MANCHESTER, England — It was probably the moment when a confused Ander Herrera moved from left-back to right-back early in the second half that it became clear Jose Mourinho had run out of ideas as Manchester United toiled away against Everton. That Zlatan Ibrahimovic’s stoppage time penalty secured a 1-1 draw for United, extending their unbeaten Premier League run to 20 games, should not be allowed to paper over the cracks.
United’s Swedish centre-forward should be nicknamed “The Decorator” due to the number of times he has done exactly that for his manager this season, but the reality is that Mourinho’s team have drawn 10 games during their 20-match unbeaten streak and have been dismally predictable in too many of those stalemates.
In the closing stages of this game, perhaps for the final 25 minutes, United’s tactic was to launch long, high balls into the Everton penalty area, where Ashley Williams and the outstanding Phil Jagielka headed virtually all of them away. It was like watching England slip out of Euro 2016 against Iceland last summer: desperation tactics and a complete absence of class and guile when it was needed the most.
Former Everton midfielder Leon Osman was scathing about United’s approach in his role as a radio summariser at the game.
“Man United ran out of ideas tonight,” Osman said. “They reverted to literally throwing [Marouane] Fellaini up front and trying the long ball.
“There is just no fear factor at Old Trafford anymore.”
Mourinho can point to injuries denying his team the services of Juan Mata and Wayne Rooney in an attacking sense, but Rooney has barely figured for United in recent months, so his absence cannot be cited as a key factor. Beyond that, every other attacking player was fit and available against Everton, so this performance was not down to a lack of options. It was more a case of a lack of imagination and Mourinho paying the price for going into the campaign without adding more than Ibrahimovic to his front line.
Two holding midfielders, Michael Carrick and Fellaini, were deployed in the starting XI, with Herrera handed the No. 10 role usually occupied by Mata or Henrikh Mkhitaryan. Herrera is no No. 10 — to be fair, he’s a better No. 10 than right-back — but Mourinho was making a point to Mkhitaryan by dropping the Armenian after his unimpressive performance in Saturday’s goalless draw against West Bromwich Albion.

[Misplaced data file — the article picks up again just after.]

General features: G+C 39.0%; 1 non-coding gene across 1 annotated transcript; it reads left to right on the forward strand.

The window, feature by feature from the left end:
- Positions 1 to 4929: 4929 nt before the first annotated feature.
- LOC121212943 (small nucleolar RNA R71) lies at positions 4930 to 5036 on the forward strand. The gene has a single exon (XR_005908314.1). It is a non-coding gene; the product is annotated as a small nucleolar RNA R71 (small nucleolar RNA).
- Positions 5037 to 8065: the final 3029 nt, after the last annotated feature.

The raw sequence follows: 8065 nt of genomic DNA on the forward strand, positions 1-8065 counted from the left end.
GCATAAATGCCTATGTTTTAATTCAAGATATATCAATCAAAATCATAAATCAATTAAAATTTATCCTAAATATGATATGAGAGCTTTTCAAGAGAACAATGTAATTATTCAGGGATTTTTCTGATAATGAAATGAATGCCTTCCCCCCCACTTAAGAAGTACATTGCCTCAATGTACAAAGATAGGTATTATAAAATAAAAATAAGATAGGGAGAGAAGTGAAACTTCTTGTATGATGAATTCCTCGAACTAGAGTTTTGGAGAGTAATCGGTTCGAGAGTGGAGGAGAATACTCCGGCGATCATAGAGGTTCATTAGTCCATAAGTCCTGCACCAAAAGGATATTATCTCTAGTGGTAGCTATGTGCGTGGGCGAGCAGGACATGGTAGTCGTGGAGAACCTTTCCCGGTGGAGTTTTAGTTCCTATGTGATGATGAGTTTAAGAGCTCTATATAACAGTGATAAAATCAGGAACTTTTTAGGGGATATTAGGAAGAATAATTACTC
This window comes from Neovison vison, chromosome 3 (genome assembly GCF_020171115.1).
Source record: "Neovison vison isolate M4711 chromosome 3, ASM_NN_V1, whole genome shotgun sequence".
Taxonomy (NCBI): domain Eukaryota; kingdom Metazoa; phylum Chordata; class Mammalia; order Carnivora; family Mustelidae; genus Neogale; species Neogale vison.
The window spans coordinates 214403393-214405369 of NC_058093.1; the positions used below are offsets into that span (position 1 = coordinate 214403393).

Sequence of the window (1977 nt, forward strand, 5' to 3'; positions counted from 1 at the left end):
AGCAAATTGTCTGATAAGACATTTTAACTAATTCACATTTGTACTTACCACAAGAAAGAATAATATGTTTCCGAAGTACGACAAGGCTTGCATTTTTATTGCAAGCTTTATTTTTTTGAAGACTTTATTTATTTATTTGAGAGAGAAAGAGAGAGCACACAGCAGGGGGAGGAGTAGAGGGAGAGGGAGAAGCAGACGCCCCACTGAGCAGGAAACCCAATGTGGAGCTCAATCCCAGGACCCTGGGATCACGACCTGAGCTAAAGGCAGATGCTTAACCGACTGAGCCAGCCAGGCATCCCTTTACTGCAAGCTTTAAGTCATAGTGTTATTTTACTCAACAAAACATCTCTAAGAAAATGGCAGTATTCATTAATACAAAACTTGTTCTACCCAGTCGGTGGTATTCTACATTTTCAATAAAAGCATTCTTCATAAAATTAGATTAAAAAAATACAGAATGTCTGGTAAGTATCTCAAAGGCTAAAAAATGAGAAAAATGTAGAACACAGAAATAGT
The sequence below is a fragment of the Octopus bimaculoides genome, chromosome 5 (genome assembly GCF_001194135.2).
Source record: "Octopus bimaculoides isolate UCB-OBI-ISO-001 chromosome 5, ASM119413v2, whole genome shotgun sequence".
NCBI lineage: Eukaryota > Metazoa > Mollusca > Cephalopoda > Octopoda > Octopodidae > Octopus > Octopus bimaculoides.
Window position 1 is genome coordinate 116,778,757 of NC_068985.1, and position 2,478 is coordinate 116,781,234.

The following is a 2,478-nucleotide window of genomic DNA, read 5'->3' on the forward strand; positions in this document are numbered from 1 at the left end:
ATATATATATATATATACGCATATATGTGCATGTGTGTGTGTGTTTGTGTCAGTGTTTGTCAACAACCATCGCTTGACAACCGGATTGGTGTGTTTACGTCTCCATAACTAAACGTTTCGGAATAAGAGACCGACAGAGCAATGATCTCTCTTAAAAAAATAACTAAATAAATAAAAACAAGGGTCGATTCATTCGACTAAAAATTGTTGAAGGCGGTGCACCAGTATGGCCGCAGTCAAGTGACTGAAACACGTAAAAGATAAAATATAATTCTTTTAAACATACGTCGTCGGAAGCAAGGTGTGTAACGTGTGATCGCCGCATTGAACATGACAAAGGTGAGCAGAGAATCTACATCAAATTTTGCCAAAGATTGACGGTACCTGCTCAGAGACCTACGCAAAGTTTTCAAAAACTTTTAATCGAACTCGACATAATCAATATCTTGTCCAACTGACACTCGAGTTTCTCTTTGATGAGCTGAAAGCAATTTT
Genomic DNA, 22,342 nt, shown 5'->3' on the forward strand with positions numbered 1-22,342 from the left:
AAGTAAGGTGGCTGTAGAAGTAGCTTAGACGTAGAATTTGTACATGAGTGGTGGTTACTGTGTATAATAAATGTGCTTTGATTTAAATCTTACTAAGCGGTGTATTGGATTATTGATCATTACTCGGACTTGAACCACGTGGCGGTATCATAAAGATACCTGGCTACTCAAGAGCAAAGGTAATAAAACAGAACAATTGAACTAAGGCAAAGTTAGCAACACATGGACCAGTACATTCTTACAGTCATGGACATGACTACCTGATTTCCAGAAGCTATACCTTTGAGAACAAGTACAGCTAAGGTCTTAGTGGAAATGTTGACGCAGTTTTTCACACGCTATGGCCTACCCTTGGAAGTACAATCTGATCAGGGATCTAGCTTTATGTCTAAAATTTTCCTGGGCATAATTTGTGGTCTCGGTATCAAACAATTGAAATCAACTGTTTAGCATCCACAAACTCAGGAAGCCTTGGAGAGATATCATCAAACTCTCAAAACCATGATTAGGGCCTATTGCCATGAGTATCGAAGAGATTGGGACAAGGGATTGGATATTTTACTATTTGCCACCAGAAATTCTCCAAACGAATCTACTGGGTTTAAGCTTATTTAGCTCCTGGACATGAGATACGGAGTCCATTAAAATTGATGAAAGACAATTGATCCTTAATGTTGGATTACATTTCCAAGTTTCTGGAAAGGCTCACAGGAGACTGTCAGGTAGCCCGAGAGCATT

When the United manager withdrew Daley Blind at half-time to introduce Paul Pogba, Herrera was then moved to both full-back positions in order to accommodate the £89 million world record signing and enable Fellaini to remain alongside Carrick. It was a bizarre move, especially with Pogba performing dismally again. He may have done better with Herrera’s industry alongside him in midfield, but Mourinho had moved him to the back four instead.
At times, watching Mourinho’s United is like seeing a young child attempting to decipher a Rubik’s Cube. When it becomes problematic, logic goes out of the window. United clearly need a new striker, probably two, and that has been evident since the early months of the season, but what has Mourinho done to make his team more creative? He sold Memphis Depay to Lyon after handing the £25m Dutch winger just one start to prove his worth, and he has run down Rooney to the point of the player becoming little more than a fringe figure.
Tactically, United do not stretch their opponents. Everton did so with Romelu Lukaku and Ross Barkley, but while United have the pace of Marcus Rashford and Jesse Lingard to attack on the counter, they rarely do so. Instead, United pass sideways and allow opponents, particularly at Old Trafford, to sit deep and frustrate.
Mourinho’s sides have nothing to offer as an alternative other than high balls and crosses. Liverpool and Chelsea can turn to the magic of Philippe Coutinho and Eden Hazard to produce a killer pass or goal out of nothing, but United are flat-footed and over-reliant on Ibrahimovic, a 35-year-old whose lack of pace contributes to their predictability.
You can be sure that Mourinho will be given money to spend this summer to change his team and make United more competitive next season, but he will have a lengthy shopping list. Two strikers, a powerful holding midfielder, a quick No. 10 and centre-half confident enough to bring the ball out of the back four are all required, but United aren’t the only club in need of those players and playing in the Europa League will not help their cause when it comes to attracting them.
After dropping two more points, United’s best hope of qualifying for the Champions League now rests on winning the Europa League, something Mourinho conceded after the game when asked if his players can still finish in the top four.
“More difficult, very difficult,” he said. “It is mathematically possible but depends on our opponents. It is an amazing run of 20 matches unbeaten but there are too many draws at home. Because of that we are in the position we are. We build well, but we don’t score enough goals, we don’t kill off enough opponents and at the end of this season, I think we will be punished by that.”
So will he now prioritise the Europa League over the Premier League?
“When we keep losing players, I will have to,” Mourinho replied.
In theory, five wins against opponents they would expect to beat in the Europa League will secure United their passport back to the Champions League, but it will not be as simple as that. Unless Mourinho can inject some adventure and imagination into his team, they will fall foul of Anderlecht in the quarterfinals or another under-estimated team in the semis.
Mourinho needs to remind us all why he is, or was, the Special One because at present, there’s nothing special about his United team.
Mark Ogden is a senior football writer for ESPN FC. Follow him @MarkOgden_